Popular bit-torrent website The Pirate Bay has moved its servers to the Democratic People's Republic of Korea (DPRK), commonly known as North Korea, according to a press release issued by the controversial website.
The Pirate Bay was offline yesterday before first issuing a statement (in Norwegian) late last night claiming that the Norwegian Pirate Party was no longer supplying bandwidth to the website. (Computer piracy and online freedom is such a hot topic in Norway that they have a minor government party devoted to the issue.)
When the Pirate Bay came back online, people online started to determine where the site was based. The traceroute chain for the site reported as 184.108.40.206, which a WhoIs lookup tells you is an Internet Service Provider based in the DPRK. A move that could be safely referred to as "interesting".
According to Falkvinge & Co: "North Korea may have the one government on this planet which takes pride in asking Hollywood and United States interests to take a hike in the most public way imaginable. Many more governments could do well to learn that particular idea, even if they don't need to pick up the other things that the NK government is up to."
The Pirate Bay has since confirmed the story with a press release that reads: "The Pirate Bay has been hunted in many countries around the world. Not for illegal activities but being persecuted for beliefs of freedom of information... Today we can reveal that we have been invited by the leader of the republic of Korea, to fight our battles from their network.
This is truly an ironic situation. We have been fighting for a free world, and our opponents are mostly huge corporations from the United States of America, a place where freedom and freedom of speech is said to be held high. At the same time, companies from that country is chasing a competitor from other countries, bribing police and lawmakers, threatening political parties and physically hunting people from our crew. And to our help comes a government famous in our part of the world for locking people up for their thoughts and forbidding access to information."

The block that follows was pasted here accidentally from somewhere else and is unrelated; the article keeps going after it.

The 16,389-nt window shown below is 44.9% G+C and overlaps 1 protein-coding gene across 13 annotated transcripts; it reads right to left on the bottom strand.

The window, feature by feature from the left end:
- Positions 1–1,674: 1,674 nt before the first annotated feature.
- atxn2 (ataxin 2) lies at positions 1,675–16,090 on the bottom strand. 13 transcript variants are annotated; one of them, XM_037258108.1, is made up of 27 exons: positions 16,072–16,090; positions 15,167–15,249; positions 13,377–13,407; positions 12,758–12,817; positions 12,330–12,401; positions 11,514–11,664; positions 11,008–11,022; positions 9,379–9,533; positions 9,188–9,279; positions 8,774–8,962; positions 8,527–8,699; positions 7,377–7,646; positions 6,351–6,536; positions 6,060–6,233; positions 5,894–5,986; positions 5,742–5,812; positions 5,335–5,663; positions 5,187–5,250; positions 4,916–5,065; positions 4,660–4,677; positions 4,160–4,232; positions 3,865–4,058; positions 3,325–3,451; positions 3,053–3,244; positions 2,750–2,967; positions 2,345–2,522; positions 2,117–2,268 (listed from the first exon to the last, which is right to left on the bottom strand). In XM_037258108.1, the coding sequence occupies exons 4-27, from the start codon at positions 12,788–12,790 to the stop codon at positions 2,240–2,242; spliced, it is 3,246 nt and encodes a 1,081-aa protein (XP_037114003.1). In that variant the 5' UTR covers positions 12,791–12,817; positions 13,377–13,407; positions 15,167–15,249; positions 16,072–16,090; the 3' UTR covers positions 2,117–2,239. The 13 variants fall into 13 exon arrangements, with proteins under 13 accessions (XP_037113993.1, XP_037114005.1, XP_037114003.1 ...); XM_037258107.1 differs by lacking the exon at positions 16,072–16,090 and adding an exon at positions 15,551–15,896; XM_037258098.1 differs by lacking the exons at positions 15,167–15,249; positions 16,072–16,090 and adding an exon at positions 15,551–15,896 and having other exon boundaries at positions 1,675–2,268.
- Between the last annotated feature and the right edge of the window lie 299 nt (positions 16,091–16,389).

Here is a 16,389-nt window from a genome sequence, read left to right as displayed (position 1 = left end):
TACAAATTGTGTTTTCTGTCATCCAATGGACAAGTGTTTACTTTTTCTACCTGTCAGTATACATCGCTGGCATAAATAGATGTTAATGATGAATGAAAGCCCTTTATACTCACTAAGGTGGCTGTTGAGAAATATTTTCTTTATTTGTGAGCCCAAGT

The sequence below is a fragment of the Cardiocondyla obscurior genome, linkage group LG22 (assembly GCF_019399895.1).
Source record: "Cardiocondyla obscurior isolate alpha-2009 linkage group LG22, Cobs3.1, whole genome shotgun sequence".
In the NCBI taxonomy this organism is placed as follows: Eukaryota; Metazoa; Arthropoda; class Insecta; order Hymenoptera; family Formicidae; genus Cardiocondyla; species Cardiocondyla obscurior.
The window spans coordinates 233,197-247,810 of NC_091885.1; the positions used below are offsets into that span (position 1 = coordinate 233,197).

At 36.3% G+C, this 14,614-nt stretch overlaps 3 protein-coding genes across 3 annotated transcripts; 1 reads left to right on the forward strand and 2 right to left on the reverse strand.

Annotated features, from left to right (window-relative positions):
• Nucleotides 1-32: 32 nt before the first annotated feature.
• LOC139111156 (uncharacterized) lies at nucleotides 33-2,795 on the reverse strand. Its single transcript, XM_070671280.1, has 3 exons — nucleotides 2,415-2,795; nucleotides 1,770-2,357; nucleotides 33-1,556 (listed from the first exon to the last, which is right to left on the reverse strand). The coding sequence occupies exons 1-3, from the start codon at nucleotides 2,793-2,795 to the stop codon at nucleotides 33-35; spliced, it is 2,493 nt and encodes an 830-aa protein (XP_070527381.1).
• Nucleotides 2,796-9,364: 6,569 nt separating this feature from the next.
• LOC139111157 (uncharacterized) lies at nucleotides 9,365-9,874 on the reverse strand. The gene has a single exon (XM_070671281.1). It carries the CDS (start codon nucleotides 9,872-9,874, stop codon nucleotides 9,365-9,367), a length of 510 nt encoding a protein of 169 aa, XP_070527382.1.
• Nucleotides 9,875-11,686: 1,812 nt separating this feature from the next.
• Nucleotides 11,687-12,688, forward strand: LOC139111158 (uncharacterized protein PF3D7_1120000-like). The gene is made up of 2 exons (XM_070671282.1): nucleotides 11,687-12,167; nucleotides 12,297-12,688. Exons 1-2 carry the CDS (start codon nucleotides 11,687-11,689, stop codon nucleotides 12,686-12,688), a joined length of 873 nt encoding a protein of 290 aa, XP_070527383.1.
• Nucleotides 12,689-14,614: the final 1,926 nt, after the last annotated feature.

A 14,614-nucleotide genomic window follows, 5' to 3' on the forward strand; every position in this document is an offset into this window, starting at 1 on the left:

However, several online blogs are already claiming that the story is a fake. Will's Blog traced the website in a little more depth and claims that the response time is too fast to be coming from North Korea.
Will's Blog says" We see a response time of 46-51ms in my test, this was done from Graz (Austria, EU) - if we consider the european fiber network which links most metropolitan areas rather straight (AMS; LON; FRA; PAR etc.) a 47ms response from Graz (-3/4ms as my traffic is backhauled to Vienna, the capital of Austria) means that the server must be in Europe and probably not very far from the network I use."
The Pirate Bay is known for pulling promotional stunts. Last year it announced it was mulling the concept of launching airborne server drones, and it once even considered buying its own Nation (an offshore building called Sealand). Neither of these came to pass, so faking a move to North Korean and claiming it is true via a press release would be very much in the historical spirit of the website.
However, the DPRK is unpredictable at best, often at loggerheads with the west, and often wishes to portray the country (to both outsiders and itself) as a modern forward-thinking nation. Even so, we find it unlikely that The Pirate Bay has actually moved to North Korean, it is more likely faking it and using this as an example to ridicule the legal moves against it.
A move to North Korean by the Pirate Bay would be surprising, to put it mildly, because the DPRK holds one of the worst records on human rights of any country on earth. Wikipedia describes it as "as a totalitarian, Stalinist dictatorship with an elaborate cult of personality around the Kim family".
In Amnesty International's DPRK report for 2012 stated: "North Koreans continued to suffer violations of nearly the entire spectrum of their human rights. Six million North Koreans urgently needed food aid and a UN report found that the country could not feed its people in the immediate future. There were reports of the existence of numerous prison camps where arbitrary detention, forced labour, and torture and other ill-treatment were rife. Executions, including public executions, persisted. Collective punishment was common. Violations of freedom of expression and assembly were widespread."
Many people are surprised that the country has broadband infrastructure and internet access. There is a single ISP in the DPRK called Star Joint Venture Co., according to Wikipedia it is a joint-venture between the North Korean government's Post and Telecommunications Corporation and Thailand-based Loxley Pacific. The country has around 30 websites run by the DPRK government. Access to the Internet is considered to be extremely limited.
Mind you, if it is true (and we think it's unlikely) then the move is likely to put a stop to much of the corporate legal moves against The Pirate Bay. Access to the website is already banned in the UK on major ISP's such as Virgin Broadband and major record labels are continuing to press for a wider ban in the UK. There have been repeated moves against four people alleged to run the site, and in 2009 a Swedish court convicted all four of being accessories to crimes against copyright law.
They are unlikely to find such legal moves possible, let alone successful, against North Korea.